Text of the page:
Sports injuries can cause significant damage and consign you to the sidelines for weeks or even months. Preventing sports injuries or ensuring they receive prompt, high-quality treatment when they do occur is vital to one’s recovery.
Not all sports injuries are preventable, but there are usually ways to reduce their frequency or severity.
Strain or Sprain
Strains and sprains are common sports injuries that affect one’s muscles, tendons or ligaments. Both are similar injuries, but strains typically affect muscles and tendons while sprains denote ligament damage. Athletes commonly strain their backs, elbows, legs or feet and sprain their ankles, knees or wrists.
Strain and Sprain Prevention
Athletes can lower their risk of strains and sprains by stretching before practicing or playing the sport. Exercises that strengthen the muscles usually help prevent strains. Improper body mechanics and repetitive movements (like pitching) may increase the risk of injury. Athletes may benefit from working with specialized experts, like pitching instructors or golf swing analysts, to correct their form and reduce their risk of injury.
Strain and Sprain Treatment
Symptoms like pain, swelling, bruising, weakness and limited mobility are common following strains and sprains. Strains and sprains are often minor injuries that can be treated at home with ice and rest. Particularly severe ligament, tendon or muscle injuries may require surgical intervention. Your doctor may also recommend a splint to ensure a successful recovery.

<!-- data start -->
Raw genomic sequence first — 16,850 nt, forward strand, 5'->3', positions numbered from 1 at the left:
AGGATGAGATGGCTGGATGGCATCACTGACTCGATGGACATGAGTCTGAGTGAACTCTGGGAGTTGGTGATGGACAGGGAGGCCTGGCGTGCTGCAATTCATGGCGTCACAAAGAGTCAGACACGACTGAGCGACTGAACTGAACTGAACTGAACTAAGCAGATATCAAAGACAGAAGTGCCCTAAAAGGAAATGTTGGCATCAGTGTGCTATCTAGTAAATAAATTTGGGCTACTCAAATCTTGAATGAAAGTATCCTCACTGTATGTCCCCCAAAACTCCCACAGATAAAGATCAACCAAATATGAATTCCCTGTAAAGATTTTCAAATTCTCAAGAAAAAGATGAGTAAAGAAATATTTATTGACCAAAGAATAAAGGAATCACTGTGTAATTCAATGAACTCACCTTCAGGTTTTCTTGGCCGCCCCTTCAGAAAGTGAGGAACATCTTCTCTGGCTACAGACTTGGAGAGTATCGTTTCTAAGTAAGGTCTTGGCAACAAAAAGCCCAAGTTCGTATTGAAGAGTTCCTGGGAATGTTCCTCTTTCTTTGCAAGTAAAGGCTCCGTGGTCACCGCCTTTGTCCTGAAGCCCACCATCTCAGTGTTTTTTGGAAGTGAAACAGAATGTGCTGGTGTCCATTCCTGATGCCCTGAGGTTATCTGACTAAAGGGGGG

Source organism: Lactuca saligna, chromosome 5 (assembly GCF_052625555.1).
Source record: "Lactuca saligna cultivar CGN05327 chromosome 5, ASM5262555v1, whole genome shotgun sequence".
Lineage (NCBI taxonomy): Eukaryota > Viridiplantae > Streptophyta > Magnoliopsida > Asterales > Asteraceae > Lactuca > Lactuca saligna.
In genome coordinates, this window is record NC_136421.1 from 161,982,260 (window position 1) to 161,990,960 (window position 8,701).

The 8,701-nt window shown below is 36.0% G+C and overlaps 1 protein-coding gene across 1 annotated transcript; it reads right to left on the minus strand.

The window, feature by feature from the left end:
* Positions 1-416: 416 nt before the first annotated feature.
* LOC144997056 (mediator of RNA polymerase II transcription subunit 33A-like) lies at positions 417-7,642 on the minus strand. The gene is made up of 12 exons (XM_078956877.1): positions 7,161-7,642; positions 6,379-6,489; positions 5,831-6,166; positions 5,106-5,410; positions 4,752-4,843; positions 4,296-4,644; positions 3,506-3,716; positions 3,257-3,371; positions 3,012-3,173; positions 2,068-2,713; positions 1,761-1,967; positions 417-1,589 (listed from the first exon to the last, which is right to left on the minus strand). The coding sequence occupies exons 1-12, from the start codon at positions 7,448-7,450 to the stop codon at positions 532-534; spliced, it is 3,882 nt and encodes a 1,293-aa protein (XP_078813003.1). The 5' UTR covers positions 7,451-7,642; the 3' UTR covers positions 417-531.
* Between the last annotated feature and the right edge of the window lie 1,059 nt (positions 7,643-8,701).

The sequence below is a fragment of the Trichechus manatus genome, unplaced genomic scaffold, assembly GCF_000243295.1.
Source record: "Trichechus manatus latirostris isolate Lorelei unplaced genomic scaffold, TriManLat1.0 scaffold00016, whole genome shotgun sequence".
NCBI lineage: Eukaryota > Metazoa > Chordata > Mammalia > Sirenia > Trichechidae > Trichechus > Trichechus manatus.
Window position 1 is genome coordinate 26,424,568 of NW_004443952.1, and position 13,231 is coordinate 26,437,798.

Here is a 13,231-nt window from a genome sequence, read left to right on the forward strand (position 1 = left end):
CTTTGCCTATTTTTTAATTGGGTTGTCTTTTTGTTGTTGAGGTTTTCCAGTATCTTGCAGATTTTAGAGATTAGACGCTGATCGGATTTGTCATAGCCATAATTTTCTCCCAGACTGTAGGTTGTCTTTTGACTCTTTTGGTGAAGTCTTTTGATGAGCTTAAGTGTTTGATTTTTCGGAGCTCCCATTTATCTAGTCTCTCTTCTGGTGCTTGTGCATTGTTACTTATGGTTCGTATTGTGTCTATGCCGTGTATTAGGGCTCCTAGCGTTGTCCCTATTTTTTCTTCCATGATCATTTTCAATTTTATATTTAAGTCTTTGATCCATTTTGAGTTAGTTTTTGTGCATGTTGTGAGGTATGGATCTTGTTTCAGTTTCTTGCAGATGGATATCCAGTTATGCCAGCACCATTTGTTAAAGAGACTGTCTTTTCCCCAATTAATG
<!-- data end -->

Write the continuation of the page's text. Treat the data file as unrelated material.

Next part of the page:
Fractures, or broken bones, are often painful and nearly always require medical attention. Fractures are common after particularly violent or forceful impacts, like a football tackle, especially if excessive force is exerted at an unnatural angle.
Type of Fractures
Acute and stress fractures are two of the most common types suffered by athletes.
- Acute Fractures are often caused by direct impact. These fractures typically cause pain, bruising and swelling
- Stress Fractures usually happen over time. If an athlete constantly pushes their body to extreme limits, they stress their bones, which could lead to an acute fracture.
Wearing properly fitting pads and other safety equipment could help protect players from fractures, or at least minimize the severity of fractures if they do occur. Proper form and accident avoidance may also help reduce the chance of fractures. The risk of stress fractures may be reduced by ensuring players receive adequate time to recover between games and practices.
Fractures suffered during games or practice usually necessitate emergency intervention. Players should be taken to an emergency room or urgent care for immediate treatment. Minimizing movement of the affected limb to prevent further injury is recommended. If there is blood, the wound should be properly cleaned prior to the bone being set. The ideal treatment for a fracture will vary based on where the fracture occurs and its severity. A cast or surgery may be required.